In a brisk overview of one of the most progressive 50-year spans in human history that aims to be both entertaining and instructive, Winslow presents brief, highly illustrated portrayals of 12 major explorers, from Columbus’s first voyage in 1492 to Cabrillo’s in 1542. Front matter includes details of Columbus’s Niña and a group picture of all 12 men lined up in no particular order. Back matter illustrates typical ships’ stores and navigational instruments. Each explorer gets a concise double-page treatment that highlights his major achievements and a map of his voyage of exploration. With these exceptions, the type of information provided changes somewhat from explorer to explorer, which can be regarded as a weakness in consistency or an asset to engaging variety. Information, some pertinent and important and some merely entertaining trivia, is given in both text and sidebars. Each map contains an inset showing a detail of the area of the New World explored. Most show merely the direction from which the explorer sailed rather than that voyage’s point of origin, and often simply trace the journey taken once the New World is reached. Most maps trace the voyages of other explorers, which gives a sense of the interconnectedness of this short but seismic period during which explorers were often aware of each other and their achievements. The most interesting maps contain sidebars of information about the events within the voyage itself. There is recognition of the often-disastrous impact of European contact on existing societies. Although Winslow’s trademark cartoon style does not pretend to portraiture, the presentation of indigenous peoples is somewhat homogeneous as they are depicted in feathered headdress and loin cloth with, for the most part, bland, pleasant expressions. Although there is an index, this would be more useful and successful when viewed as an enjoyable introduction to the era than as an aide to report-writing. (Nonfiction. 6-9)

Pub Date: Sept. 1, 2001

ISBN: 0-06-027759-9

Page Count: 40

Publisher: HarperCollins

Review Posted Online: May 20, 2010

Kirkus Reviews Issue: Aug. 15, 2001

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This lighthearted addition to the STEM shelf encourages children to question, hypothesize, experiment, and observe.


From the Joulia Copernicus series

In a confident first-person narrative, young scientist Joulia Copernicus debunks the story that Columbus “proved Earth is round.”

Informing readers that Columbus knew this fact, and so did most people of his time, Joulia also points out that “Ancient Greek, Islamic, and Indian scholars theorized that Earth was round WAY before Columbus’s time.” Confident Joulia explains how Columbus, shown as a haughty captain in the humorous, cartoon illustrations, and his fellow mariners confirmed Earth was round by discerning “that when ships sail away from you, they seem to disappear from the bottom. When they sail toward you, they appear from the top. On a flat Earth, you’d see the entire ship the entire time.” The accompanying illustrations, almost like animation cels, provide the visuals readers need to confirm these assertions. Joulia also turns to astronomy. A lunar eclipse is the highlight of a double-page spread with a large yellow sun, a personified blue and green Earth wearing sunglasses, and the moon moving in iterations through the Earth’s shadow. This shows readers that the Earth’s shadow is “ROUND!” Joulia has straight, brown hair and pale skin and is almost always the only human in any given illustration. It’s great to see a young woman scientist, but it’s too bad there’s not more diversity around her. Two experiments stimulate further exploration.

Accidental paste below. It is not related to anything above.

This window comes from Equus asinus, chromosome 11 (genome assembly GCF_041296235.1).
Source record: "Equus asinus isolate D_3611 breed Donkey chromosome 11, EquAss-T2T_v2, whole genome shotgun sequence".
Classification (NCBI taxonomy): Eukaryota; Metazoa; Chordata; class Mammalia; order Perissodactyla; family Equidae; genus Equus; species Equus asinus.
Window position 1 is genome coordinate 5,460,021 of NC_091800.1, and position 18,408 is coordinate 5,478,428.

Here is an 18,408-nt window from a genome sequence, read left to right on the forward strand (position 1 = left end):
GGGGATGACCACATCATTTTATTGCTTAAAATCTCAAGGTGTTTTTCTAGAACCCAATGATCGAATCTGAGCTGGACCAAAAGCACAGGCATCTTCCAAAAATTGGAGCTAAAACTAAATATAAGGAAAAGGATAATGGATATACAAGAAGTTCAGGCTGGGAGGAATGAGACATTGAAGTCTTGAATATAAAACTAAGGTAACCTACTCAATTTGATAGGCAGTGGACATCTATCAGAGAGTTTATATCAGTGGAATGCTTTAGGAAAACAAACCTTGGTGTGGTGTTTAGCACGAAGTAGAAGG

This lighthearted addition to the STEM shelf encourages children to question, hypothesize, experiment, and observe. (Informational picture book. 6-9)

Pub Date: Sept. 3, 2019

ISBN: 978-1-63592-128-1

Page Count: 40

Publisher: StarBerry Books

Review Posted Online: June 16, 2019

Kirkus Reviews Issue: July 1, 2019

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A book to share that celebrates an immigrant and his abiding love for his adopted country, its holidays, and his “home sweet...


A Jewish immigrant from Russia gives America some of its most iconic and beloved songs.

When Israel Baline was just 5 years old, his family fled pogroms in the Russian Empire and landed in New York City’s Lower East Side community. In the 1890s the neighborhood was filled with the sights, smells, and, most of all, sounds of a very crowded but vibrant community of poor Europeans who sailed past the Statue of Liberty in New York’s harbor to make a new life. Israel, who later became Irving Berlin, was eager to capture those sounds in music. He had no formal musical training but succeeded grandly by melding the rich cantorial music of his father with the spirit of America. Churnin’s text focuses on Berlin’s early years and how his mother’s words were an inspiration for “God Bless America.” She does not actually refer to Berlin as Jewish until her author’s note. Sanchez’s digital illustrations busily fill the mostly dark-hued pages with angular faces and the recurring motif of a very long swirling red scarf, worn by Berlin throughout. Librarians should note that the CIP information and the timeline are on pages pasted to the inside covers.

A book to share that celebrates an immigrant and his abiding love for his adopted country, its holidays, and his “home sweet home.” (author’s note, timeline) (Picture book/biography. 6-9)

Pub Date: June 1, 2018

ISBN: 978-1-939547-44-6

Page Count: 32

Publisher: Creston

Review Posted Online: March 4, 2018

Kirkus Reviews Issue: March 15, 2018

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